P&G's teams have become increasingly diverse as the company has expanded its global research facilities, most notably those in Brussels, Beijing, and Kobe, Japan. Over the coming decade, as those facilities grow, so will demand for Ph.D.-level analytical chemists, D'Alonzo notes. On occasion, the company will continue to send U.S. citizens overseas to manage these operations, but it will hire foreign nationals for permanent staffing.
In the chemical industry, too, expansion outside the U.S. will likely fuel demand for analytical chemists. For example, at W.R. Grace, hiring of analytical chemists is up significantly, based on more investment in R&D throughout the world, says Troy L. Vincent, vice president of human resources for the Americas.
"As we establish more R&D centers and application development facilities closer to our customers, we need more chemists of all types, including analytical chemists," Vincent says. In addition, Grace will need to hire extensively to keep pace with the growing emphasis on nanotechnology, biofuels, bioseparations, biocatalysis, and membrane technology, he adds.
In seeking new hires, Grace places a premium on research and work experience, including internships. It also values leadership activities, including those gained throughout the candidate's education, Vincent adds.
Grace expects to hire more Ph.D.-level chemists than those with B.S. or M.S. degrees, but the company has many opportunities for people of all degree levels to develop and grow, Vincent says. This year, Grace plans to launch its R&D Leadership Development Program, a two-year, rotational development program designed to groom employees of all educational levels to become future R&D leaders for the company.
THE PROMISE of advancement may be important to attracting and retaining the best analytical chemistry talent in today's market. "We don't feel there is a shortage of candidates; there is a consistent supply within all of our different candidate pools," Vincent explains. "But we do have to compete for the people we want, as they have a larger number of choices right now."
One company that may grab candidates' attention is Dow Chemical, which reports that its hiring of analytical chemists is up, albeit slightly, in all the business and functional areas of R&D. That growth stems from global expansion, the company's focus on innovation, and anticipated retirements, according to David Summers, global R&D director for applied science and technology within Dow Core R&D.
Like Grace, Dow plans to accelerate hiring of technical professionals, including analytical chemists, as it completes R&D centers in other parts of the world. In October, Dow began building its Dow China Center in Shanghai. Dow expects to employ at least 600 scientists there by 2010. In India, Dow is preparing to build a global R&D center in the high-technology Pune business corridor; approximately 600 scientists and engineers will be working there by 2015.
For now, as Dow recruits analytical chemists, its first criterion "is a Ph.D. in our primary area of interest," Summers says. "Next, we look for evidence of high initiative; good communication, interpersonal, decision-making, and problem-solving skills; and the confidence to take risks."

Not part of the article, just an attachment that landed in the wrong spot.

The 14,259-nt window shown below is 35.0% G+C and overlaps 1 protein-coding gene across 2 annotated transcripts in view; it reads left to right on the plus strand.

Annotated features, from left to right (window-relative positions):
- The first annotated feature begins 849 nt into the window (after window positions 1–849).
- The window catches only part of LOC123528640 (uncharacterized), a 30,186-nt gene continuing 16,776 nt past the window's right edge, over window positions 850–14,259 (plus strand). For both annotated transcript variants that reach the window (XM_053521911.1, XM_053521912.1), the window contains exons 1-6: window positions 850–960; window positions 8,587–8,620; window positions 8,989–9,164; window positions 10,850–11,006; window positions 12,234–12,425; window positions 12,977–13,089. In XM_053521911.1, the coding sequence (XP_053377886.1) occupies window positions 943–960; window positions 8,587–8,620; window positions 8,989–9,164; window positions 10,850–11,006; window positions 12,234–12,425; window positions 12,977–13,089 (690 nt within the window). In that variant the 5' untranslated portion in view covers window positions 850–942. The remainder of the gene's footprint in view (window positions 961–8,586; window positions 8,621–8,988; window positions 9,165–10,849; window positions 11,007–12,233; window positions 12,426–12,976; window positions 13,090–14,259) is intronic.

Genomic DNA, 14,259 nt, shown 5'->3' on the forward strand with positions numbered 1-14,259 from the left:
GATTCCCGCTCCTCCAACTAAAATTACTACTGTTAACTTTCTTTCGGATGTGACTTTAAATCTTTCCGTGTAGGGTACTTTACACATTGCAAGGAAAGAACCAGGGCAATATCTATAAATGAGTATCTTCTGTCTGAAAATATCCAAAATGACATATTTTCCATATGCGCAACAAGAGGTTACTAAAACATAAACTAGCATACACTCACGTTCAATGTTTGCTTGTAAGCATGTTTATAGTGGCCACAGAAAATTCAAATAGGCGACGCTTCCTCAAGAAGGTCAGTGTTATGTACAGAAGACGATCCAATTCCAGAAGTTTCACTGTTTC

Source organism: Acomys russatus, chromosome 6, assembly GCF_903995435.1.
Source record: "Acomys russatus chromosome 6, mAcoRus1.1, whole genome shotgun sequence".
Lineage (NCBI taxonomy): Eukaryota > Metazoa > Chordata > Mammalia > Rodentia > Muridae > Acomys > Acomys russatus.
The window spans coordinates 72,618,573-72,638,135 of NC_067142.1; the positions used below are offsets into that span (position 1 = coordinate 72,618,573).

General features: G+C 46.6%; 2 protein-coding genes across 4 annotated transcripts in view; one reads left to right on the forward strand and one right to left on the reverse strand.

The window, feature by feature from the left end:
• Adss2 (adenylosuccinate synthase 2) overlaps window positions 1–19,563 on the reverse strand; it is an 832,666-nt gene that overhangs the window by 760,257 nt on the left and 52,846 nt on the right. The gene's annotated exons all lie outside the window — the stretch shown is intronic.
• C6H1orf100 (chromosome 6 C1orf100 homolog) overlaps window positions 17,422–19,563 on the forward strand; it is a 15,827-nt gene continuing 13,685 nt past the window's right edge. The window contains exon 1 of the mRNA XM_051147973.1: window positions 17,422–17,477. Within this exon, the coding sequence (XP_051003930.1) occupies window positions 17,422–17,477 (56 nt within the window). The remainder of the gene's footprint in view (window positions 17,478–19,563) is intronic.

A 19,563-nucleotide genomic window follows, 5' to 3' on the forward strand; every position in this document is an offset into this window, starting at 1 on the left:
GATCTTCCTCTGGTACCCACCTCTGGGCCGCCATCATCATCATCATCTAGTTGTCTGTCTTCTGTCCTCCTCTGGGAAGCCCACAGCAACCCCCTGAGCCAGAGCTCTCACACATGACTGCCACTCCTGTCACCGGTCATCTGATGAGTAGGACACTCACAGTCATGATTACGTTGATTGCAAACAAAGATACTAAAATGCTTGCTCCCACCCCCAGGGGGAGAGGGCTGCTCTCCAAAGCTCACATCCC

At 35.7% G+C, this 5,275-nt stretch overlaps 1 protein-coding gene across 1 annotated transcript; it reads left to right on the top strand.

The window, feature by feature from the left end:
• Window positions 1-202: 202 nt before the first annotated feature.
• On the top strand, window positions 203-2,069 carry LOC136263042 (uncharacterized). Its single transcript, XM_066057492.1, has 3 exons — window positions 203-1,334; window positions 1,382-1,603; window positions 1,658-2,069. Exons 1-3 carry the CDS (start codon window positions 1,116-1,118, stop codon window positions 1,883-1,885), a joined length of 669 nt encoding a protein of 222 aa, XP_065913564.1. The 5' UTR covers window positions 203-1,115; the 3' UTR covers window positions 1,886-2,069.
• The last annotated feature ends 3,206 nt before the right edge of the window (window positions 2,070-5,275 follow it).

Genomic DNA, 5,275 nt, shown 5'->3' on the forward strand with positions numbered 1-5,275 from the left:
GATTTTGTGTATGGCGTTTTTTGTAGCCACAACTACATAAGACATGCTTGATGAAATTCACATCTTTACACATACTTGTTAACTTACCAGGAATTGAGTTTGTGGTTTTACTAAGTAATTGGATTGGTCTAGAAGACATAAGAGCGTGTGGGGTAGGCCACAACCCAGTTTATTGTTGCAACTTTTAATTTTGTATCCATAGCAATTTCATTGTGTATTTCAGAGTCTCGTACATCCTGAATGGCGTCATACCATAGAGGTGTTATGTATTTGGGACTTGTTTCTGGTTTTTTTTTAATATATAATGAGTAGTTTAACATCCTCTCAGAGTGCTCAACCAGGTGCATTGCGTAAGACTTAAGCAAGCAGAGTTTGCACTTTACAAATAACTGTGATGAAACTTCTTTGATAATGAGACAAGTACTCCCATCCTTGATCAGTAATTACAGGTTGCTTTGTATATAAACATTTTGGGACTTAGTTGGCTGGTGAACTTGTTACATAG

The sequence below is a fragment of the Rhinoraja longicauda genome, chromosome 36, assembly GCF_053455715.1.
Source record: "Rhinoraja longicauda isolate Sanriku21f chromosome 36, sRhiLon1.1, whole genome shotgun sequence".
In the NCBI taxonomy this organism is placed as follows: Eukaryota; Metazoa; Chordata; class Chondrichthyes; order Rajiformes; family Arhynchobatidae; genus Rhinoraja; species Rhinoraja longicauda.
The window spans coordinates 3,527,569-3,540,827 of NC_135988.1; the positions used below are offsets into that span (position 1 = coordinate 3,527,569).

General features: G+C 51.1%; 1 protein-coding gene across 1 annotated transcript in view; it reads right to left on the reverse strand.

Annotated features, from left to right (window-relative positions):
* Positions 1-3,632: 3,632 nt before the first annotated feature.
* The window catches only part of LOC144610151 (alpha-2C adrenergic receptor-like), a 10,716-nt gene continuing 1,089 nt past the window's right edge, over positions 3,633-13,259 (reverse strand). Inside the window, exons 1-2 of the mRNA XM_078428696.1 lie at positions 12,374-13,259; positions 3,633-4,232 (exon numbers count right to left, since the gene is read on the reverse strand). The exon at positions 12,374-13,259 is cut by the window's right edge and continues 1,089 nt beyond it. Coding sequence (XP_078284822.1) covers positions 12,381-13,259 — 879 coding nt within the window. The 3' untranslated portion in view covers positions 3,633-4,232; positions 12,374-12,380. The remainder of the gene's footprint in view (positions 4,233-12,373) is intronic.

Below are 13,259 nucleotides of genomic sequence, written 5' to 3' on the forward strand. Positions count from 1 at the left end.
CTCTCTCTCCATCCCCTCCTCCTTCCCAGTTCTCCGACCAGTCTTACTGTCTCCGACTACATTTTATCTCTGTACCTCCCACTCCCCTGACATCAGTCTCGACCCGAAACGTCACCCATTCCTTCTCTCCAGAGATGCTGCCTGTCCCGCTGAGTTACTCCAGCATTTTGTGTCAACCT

Not surprisingly, those same qualifications are also high on the priority list at Huntsman Corp. "You can be the best scientist in the world, but if you can't share that with anybody, it's going to be difficult to make a significant contribution," says Brian Pellon, vice president of R&D at the company's Advanced Technology Center.
Huntsman looks for analytical chemists with advanced degrees and five to 10 years of experience. "We like to hire people who have some experience working in our industry so that they can make an immediate contribution as we grow our company," Pellon says. However, the company does not anticipate hiring analytical chemists this year except to replace those lost due to attrition. Huntsman's Advanced Technology Center is fully staffed, he adds.
To be sure, industrial job opportunities for analytical chemists depend greatly on the plans and fortunes of the companies that hire them. Still, some new research areas are poised to open up that will buoy demand for this area of specialization.
One such frontier, for example, is chip-based separations. Lab-on-a-chip devices are being made with microfabrication techniques originally developed by the semiconductor industry, according to Susan Lunte, professor of chemistry and pharmaceutical chemistry at the University of Kansas. These new chip-based devices are being used for a wide variety of assays, including high-throughput screening, on-line sample preparation for mass spectrometry, microseparations, cell sorting, and point-of-care clinical tests, among other things, she adds.
At this point, relatively few analytical chemists have earned the doctorate degrees necessary to participate in this new area of research, notes Min Zhong, senior principal scientist within the pharmacokinetics, dynamics, and metabolism department within Pfizer Global Research & Development in Ann Arbor, Mich. And "in general, people with two to five years of experience in the area of chip-based separations are hard to come by," Zhong adds.
But eventually, this technology "will transform the way we do our business in a fundamental way," Zhong says. "And undoubtedly, it will provide a growth area for analytical chemists into the future."
For analytical chemists willing to develop the skills required to tap into growing research areas, the future looks bright. "As technology becomes more automated, microsized, and computerized, the job market for analytical chemists will continue to evolve," Summers predicts. "In addition, I believe there will always be demand for analytical chemists in areas such as environmental analysis, chemical research and production, and pharmaceutical R&D, as their expertise in those areas is critical."